Washington — The FDA has issued a ruling requiring all food carrying the claim “gluten-free” contain less than 20 parts per million of gluten. Products labeled with the terms “no gluten,” “free of gluten” and “without gluten” must also meet the new requirements.
Manufacturers in the U.S. and importers who use voluntarily use gluten-free labeling have a year to comply with the rule. Foods that are naturally free of gluten, even water, can be labeled, permitting the final product contains less than 20 ppm of gluten.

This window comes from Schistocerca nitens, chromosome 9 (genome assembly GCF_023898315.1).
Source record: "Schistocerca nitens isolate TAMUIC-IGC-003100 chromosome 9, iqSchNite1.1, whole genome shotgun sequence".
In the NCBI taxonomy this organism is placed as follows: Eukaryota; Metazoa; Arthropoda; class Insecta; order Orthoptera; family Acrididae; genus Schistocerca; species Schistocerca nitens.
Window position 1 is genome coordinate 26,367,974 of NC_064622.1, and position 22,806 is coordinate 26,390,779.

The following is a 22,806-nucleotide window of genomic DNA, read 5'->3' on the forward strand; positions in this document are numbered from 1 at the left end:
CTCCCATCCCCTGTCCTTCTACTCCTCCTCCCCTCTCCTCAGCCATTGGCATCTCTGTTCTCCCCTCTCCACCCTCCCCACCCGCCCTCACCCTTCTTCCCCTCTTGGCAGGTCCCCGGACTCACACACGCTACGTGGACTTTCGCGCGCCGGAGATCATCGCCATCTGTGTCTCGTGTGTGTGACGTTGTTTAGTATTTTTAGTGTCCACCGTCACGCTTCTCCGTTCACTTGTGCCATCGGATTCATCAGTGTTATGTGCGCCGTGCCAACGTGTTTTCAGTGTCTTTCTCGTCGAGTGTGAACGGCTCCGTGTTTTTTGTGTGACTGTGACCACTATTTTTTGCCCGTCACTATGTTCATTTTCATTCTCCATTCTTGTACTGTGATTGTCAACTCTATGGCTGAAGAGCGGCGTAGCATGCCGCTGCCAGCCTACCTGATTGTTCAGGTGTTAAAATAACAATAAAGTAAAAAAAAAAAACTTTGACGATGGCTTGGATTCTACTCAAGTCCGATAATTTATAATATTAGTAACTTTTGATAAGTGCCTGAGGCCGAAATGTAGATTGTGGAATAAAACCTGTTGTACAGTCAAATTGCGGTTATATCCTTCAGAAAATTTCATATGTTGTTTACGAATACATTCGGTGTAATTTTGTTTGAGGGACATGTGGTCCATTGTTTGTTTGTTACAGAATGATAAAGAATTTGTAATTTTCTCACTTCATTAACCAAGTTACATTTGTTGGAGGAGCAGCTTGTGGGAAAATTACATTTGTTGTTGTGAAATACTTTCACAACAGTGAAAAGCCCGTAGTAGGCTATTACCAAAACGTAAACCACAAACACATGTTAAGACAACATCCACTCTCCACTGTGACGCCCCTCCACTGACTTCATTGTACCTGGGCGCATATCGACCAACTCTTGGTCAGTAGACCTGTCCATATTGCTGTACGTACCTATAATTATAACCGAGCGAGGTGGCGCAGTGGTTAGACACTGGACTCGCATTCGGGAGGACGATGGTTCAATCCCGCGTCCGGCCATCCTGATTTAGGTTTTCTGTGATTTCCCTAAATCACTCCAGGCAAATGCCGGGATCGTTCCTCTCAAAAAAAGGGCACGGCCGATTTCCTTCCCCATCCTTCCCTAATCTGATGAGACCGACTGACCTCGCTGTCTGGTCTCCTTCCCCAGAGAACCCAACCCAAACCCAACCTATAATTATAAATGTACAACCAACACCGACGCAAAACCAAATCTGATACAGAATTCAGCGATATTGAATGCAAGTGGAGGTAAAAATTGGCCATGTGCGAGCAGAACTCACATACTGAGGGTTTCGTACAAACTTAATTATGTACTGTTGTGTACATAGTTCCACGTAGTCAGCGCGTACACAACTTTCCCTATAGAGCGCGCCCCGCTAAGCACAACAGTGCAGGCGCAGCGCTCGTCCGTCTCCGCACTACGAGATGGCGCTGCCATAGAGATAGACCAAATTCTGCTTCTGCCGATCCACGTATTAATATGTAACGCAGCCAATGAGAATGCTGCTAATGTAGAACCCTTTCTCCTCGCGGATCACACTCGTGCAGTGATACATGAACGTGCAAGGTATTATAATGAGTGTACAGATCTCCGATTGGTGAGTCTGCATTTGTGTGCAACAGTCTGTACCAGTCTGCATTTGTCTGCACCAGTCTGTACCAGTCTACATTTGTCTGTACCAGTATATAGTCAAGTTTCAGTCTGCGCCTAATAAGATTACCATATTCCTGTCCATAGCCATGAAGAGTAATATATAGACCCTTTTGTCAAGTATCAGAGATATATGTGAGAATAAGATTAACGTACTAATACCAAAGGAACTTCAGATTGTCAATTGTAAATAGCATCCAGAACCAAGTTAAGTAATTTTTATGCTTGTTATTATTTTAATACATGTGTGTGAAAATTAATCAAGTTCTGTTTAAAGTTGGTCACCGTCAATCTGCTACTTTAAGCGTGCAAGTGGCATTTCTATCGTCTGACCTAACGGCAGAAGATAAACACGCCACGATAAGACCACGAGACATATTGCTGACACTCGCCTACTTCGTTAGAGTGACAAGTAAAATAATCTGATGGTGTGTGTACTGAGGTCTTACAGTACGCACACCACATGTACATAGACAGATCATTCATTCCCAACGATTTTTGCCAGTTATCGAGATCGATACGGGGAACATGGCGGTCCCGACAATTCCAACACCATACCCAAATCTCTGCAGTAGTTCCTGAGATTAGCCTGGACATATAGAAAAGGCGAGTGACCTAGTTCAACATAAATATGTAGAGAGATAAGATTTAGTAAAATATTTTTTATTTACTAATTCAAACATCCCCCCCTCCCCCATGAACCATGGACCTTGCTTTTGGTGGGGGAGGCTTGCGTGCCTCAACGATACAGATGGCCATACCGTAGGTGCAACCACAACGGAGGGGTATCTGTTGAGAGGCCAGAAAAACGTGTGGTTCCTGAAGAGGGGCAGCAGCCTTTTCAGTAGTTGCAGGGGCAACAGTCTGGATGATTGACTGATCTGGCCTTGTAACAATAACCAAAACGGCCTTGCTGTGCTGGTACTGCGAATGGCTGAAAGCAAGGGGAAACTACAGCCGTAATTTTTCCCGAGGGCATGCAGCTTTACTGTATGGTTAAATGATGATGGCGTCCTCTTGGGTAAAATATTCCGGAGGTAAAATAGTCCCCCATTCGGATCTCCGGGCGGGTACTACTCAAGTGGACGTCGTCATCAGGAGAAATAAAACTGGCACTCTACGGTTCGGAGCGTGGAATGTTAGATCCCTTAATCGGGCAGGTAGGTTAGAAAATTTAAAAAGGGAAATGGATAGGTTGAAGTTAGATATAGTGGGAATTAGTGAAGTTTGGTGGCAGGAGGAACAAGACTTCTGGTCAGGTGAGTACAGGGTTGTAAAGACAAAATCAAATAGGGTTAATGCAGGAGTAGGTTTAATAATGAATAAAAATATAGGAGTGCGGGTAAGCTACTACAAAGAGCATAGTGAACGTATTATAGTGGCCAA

Directed to issue the new regulation by the Food Allergen Labeling and Consumer Protection Act, the FDA says it developed the rule to help the three million Americans with celiac disease make easier food choices.
“The term 'gluten' refers to proteins that occur naturally in wheat, rye, barley and cross-hybrids of these grains. In people with celiac disease, foods that contain gluten trigger production of antibodies that attach and damage the lining of the small intestine,” the FDA reports.